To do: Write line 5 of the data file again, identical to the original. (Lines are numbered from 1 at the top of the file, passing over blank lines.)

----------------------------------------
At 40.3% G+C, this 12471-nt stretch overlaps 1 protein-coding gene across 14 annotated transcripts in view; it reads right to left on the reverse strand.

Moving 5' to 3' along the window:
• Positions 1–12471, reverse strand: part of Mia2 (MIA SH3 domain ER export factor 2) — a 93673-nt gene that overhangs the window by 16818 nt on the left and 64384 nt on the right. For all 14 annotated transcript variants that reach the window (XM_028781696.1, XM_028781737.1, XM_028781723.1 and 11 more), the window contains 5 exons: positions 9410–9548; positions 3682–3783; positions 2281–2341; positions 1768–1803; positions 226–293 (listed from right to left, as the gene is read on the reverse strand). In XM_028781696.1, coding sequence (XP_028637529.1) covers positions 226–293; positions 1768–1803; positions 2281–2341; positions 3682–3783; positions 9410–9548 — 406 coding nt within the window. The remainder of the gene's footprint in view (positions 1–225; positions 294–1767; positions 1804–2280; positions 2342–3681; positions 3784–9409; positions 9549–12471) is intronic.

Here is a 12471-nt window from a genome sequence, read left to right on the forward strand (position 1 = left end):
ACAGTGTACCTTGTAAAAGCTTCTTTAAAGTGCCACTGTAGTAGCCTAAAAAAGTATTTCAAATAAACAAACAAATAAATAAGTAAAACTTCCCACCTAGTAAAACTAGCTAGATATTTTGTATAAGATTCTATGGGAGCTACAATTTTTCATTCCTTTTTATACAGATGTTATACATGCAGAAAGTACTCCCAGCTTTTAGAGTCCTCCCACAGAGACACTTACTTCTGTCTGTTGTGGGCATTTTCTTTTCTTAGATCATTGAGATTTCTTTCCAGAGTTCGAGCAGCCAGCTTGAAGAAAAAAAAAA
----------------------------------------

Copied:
ACAGTGTACCTTGTAAAAGCTTCTTTAAAGTGCCACTGTAGTAGCCTAAAAAAGTATTTCAAATAAACAAACAAATAAATAAGTAAAACTTCCCACCTAGTAAAACTAGCTAGATATTTTGTATAAGATTCTATGGGAGCTACAATTTTTCATTCCTTTTTATACAGATGTTATACATGCAGAAAGTACTCCCAGCTTTTAGAGTCCTCCCACAGAGACACTTACTTCTGTCTGTTGTGGGCATTTTCTTTTCTTAGATCATTGAGATTTCTTTCCAGAGTTCGAGCAGCCAGCTTGAAGAAAAAAAAAA